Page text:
U.S. nuclear envoy meets China on N. Korea talks
The top U.S. nuclear envoy met with his Chinese counterpart Saturday as part of the latest round of talks aimed at breaking a deadlock over verification of North Korea's nuclear programs, reported AP.
U.S. Assistant Secretary of State Christopher Hill met Wu Dawei, who represents China in six-nation negotiations that also involve both Koreas, Japan and Russia.
The efforts come as Pyongyang is taking steps that indicate it may be reversing its promised disarmament.
Hill, who met with South Korean and Japanese envoys on Friday, said the U.S. was willing to sit down again with representatives from the five other countries. He was scheduled to speak with the Russian ambassador in Beijing later Saturday.
"What we need to do is verify their nuclear declaration and we have put together a protocol that's based on international standards," Hill told reporters late Friday. "I think there's a lot of support within the six-party process for getting this done."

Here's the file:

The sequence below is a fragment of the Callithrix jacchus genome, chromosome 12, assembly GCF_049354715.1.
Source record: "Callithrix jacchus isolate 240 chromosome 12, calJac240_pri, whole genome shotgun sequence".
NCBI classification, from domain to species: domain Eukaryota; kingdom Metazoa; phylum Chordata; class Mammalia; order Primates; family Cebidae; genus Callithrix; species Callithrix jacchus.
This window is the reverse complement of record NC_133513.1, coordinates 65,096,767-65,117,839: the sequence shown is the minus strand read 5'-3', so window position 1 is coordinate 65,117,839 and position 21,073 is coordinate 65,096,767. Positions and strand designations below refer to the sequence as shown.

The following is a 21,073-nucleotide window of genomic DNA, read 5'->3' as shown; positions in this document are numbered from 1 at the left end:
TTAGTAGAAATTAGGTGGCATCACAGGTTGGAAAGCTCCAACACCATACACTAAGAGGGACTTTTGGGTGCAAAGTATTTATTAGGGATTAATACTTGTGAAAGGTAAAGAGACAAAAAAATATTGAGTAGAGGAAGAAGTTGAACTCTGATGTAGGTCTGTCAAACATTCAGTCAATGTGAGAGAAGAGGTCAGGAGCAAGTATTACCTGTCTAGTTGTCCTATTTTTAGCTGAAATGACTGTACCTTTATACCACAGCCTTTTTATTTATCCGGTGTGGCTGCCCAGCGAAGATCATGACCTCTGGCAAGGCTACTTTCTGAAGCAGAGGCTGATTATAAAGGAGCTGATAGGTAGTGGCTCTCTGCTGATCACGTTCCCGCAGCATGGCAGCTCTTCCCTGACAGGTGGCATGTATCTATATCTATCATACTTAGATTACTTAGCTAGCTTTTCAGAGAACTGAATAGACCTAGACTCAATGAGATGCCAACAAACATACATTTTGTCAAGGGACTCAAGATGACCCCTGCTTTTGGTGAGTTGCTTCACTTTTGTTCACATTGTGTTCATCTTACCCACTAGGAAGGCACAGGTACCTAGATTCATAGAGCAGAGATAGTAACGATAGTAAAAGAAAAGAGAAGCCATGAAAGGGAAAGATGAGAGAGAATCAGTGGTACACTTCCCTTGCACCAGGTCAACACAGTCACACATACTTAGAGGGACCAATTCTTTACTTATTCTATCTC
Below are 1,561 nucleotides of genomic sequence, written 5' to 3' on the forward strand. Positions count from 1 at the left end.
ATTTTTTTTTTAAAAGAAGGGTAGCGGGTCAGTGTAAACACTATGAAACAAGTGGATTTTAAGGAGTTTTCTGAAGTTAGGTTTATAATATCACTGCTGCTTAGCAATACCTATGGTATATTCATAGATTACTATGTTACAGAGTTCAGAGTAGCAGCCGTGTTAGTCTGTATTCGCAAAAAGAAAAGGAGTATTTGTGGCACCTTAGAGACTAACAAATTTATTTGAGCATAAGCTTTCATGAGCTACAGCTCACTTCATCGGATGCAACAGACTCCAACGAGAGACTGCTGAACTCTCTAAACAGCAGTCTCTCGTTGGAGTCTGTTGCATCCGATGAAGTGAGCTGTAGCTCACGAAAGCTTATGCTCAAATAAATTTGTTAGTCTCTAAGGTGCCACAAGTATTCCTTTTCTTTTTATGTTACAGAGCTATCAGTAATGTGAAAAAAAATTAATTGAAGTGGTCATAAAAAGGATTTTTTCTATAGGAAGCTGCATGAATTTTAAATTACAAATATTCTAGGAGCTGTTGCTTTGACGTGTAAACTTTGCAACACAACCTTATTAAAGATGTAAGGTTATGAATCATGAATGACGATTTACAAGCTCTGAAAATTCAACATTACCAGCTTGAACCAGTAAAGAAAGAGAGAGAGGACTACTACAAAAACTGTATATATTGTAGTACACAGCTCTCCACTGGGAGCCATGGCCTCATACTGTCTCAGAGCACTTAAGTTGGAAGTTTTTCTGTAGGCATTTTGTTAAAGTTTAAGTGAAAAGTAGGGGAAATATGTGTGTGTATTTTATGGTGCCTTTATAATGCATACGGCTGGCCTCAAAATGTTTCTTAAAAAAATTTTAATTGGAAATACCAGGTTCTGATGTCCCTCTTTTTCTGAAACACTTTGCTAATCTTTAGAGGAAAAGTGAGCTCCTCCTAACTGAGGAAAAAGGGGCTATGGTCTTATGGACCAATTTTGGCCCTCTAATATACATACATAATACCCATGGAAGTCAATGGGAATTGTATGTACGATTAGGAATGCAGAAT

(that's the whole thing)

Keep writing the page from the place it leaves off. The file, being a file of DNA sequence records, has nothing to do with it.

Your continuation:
He said there were no plans for talks with North Korea before he heads back to Washington.
The North began moving disassembled parts of its main nuclear reactor back to the plutonium-producing facility this week, putting into action its threat to restore atomic facilities that had been partially disabled under a disarmament pact.
But Washington has played down the development, saying Pyongyang just moved some equipment out of storage and it has not yet started to "reconstruct, reintegrate this equipment back into the facility."
South Korea's chief nuclear negotiator, Kim Sook, said before leaving for Beijing that he did not have information on whether Pyongyang had done more to undo its disarmament steps, beyond moving equipment out of storage and placing it near the atomic reactor at its Yongbyon plant.
North Korea says the United States has not held up its end of their disarmament deal -- a promise to remove the regime from its list of state sponsors of terrorism. Washington says it will take the North off the list only after it complies fully with the disarmament requirements.
"We have publicly said on a number of occasions that we are prepared to complete our obligations as they complete theirs, but a declaration without a protocol is only half of the obligation," Hill said.
The North conducted an underground nuclear test blast in October 2006. It later agreed to disable the Yongbyon plant in exchange for aid and diplomatic concessions. Work began in November last year.